UK markets close in 38 minutes
  • FTSE 100

    5,765.48
    -11.02 (-0.19%)
     
  • FTSE 250

    17,861.12
    +73.30 (+0.41%)
     
  • AIM

    968.67
    -3.93 (-0.40%)
     
  • GBP/EUR

    1.1066
    -0.0011 (-0.10%)
     
  • GBP/USD

    1.3088
    -0.0055 (-0.42%)
     
  • BTC-GBP

    9,851.73
    +1,430.13 (+16.98%)
     
  • CMC Crypto 200

    259.88
    +3.78 (+1.48%)
     
  • S&P 500

    3,428.10
    -7.46 (-0.22%)
     
  • DOW

    28,152.83
    -57.99 (-0.21%)
     
  • CRUDE OIL

    40.61
    +0.58 (+1.45%)
     
  • GOLD FUTURES

    1,897.20
    -32.30 (-1.67%)
     
  • NIKKEI 225

    23,474.27
    -165.19 (-0.70%)
     
  • HANG SENG

    24,786.13
    +31.71 (+0.13%)
     
  • DAX

    12,468.30
    -89.34 (-0.71%)
     
  • CAC 40

    4,826.64
    -27.31 (-0.56%)
     

Pound slides as Boris Johnson threatens hard Brexit

Tom Belger
·Finance and policy reporter
·3-min read
Prime Minister Boris Johnson delivers his Unleashing Britain's Potential speech in the Painted Hall, Old Royal Naval College Greenwich, London, following the UK's exit from the European Union.
Prime minister Boris Johnson gave a speech on 'unleashing Britain's potential' after Brexit. Photo: PA

The pound slid on its first day of trading since Britain left the EU on Friday, as prime minister Boris Johnson looked set for a fresh showdown with Brussels over a Brexit trade deal.

With fresh negotiations set to begin next month, Johnson warned in a speech on Monday Britain could walk away if a free trade agreement cannot be reached.

Britain would then risk a significant rupture to economic and other ties with the EU when a transition period ends in December.

Many UK firms could be forced to trade with EU partners on World Trade Organization (WTO) rules, meaning significant new tariffs and other barriers.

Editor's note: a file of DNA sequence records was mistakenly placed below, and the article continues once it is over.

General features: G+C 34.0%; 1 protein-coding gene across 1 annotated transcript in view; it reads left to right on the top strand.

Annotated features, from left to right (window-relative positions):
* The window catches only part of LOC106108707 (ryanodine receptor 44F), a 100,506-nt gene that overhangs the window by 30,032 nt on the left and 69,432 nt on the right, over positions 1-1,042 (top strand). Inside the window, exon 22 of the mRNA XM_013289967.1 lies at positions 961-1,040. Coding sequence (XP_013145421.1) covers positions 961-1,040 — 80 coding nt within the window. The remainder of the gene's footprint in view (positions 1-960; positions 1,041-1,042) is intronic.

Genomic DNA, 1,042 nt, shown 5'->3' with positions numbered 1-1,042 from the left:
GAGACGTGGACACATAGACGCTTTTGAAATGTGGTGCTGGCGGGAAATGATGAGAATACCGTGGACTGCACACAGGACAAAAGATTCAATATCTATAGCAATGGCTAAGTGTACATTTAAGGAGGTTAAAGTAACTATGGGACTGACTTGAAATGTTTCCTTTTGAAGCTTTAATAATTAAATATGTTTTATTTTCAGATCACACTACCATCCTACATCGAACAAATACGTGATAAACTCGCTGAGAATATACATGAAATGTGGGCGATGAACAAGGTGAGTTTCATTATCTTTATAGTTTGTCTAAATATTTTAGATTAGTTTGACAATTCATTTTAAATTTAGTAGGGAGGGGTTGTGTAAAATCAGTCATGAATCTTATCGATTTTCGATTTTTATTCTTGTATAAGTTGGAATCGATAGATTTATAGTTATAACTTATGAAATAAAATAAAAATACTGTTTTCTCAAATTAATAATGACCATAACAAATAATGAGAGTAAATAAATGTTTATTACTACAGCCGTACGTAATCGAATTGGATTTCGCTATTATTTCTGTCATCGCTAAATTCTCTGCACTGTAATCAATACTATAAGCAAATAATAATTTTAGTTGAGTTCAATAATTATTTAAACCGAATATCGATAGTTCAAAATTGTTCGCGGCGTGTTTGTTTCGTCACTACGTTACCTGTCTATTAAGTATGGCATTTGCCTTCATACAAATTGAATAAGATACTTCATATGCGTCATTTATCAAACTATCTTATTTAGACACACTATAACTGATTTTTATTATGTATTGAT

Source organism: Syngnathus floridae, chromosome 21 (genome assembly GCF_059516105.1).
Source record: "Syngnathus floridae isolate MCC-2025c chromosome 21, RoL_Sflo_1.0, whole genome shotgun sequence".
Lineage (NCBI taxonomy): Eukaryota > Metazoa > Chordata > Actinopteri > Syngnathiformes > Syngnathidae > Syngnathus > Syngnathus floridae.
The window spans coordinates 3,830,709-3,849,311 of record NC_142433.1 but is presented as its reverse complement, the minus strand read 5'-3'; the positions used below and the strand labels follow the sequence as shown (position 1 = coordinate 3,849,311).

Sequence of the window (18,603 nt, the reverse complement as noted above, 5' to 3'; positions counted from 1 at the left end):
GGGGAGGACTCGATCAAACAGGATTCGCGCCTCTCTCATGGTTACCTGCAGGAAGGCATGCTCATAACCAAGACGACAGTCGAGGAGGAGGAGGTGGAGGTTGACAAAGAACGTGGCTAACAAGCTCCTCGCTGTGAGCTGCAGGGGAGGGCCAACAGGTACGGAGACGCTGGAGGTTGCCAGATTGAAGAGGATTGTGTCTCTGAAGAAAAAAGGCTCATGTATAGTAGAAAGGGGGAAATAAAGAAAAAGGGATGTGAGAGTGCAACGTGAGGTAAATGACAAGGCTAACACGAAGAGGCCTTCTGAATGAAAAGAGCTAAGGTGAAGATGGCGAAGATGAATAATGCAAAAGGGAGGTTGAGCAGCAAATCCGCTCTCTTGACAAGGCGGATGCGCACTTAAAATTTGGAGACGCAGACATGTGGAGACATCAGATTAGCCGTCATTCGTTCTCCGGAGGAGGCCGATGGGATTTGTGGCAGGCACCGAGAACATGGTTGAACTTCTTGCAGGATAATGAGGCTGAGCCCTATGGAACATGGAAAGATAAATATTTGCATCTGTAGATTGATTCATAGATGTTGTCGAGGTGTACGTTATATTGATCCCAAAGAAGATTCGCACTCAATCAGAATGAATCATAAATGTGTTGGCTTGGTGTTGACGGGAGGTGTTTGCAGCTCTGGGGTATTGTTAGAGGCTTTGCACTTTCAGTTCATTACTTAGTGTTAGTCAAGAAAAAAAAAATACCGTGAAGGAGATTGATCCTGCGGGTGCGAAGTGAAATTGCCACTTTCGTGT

The warning alarmed investors, sending the pound down 1.4% against the dollar (GBPUSD=X) and 1% against the euro (GBPEUR=X) shortly before midday on Monday.

It marked the biggest drop in a day for sterling against the dollar since mid-December.

READ MORE: Firms demand ‘seat at the table’ in post-Brexit trade talks

Johnson and his ministers have struck a more hardline stance in recent days, paving the way for a much starker break with Brussels than planned under former prime minister Theresa May.

The prime minister set out his vision of a Canada-style free trade agreement, with hopes of no tariffs or quotas on trade in goods.

He said Britain did not want to remain tied to EU rules on everything from competition law to social, environmental, and employment protections.

While Johnson vowed Britain would keep “the highest standards,” his refusal to make binding commitments puts him on a collision course with Brussels.

READ MORE: EU offers UK ‘best in class’ trade deal but wants fishing access

The EU has repeatedly said Britain’s access to European markets will depend on its willingness to sign up to EU standards. European politicians and officials fear Britain could gain a competitive advantage from changing its rules to benefit UK firms.

Brussels’ chief negotiator Michel Barnier used his own speech on Monday to warn Britain would only receive an “exceptional offer” on trade terms if it committed to a “level playing field” on standards.

Barnier also warned even a “best-in-class” trade deal would not mean “business as usual.” UK-EU trade will face new hurdles including border checks, new paperwork and no more “passporting rights” that help UK financial firms trade in Europe, according to Barnier.

“Britain won’t align; the EU demands it,” said Neil Wilson, chief markets analyst at Markets.com. He said the scene was set for a “showdown” that brought new risks for the pound.

Johnson said UK officials would be prepared to walk away from talks if the sides cannot strike a deal. But the prime minister claimed the choice was “emphatically not ‘deal or no deal.’”

READ MORE: Britain has officially left the EU - here’s what happens now

He said the decision was between an EU relationship like Canada’s or one like Australia’s, which has only limited agreements for specific sectors and trades otherwise on WTO rules. “In either case, I have no doubt that Britain will prosper mightily,” Johnson added.

But John Allan, president of the Confederation of British Industry (CBI), warned: “Talk of a bare bones deal could pause investment.”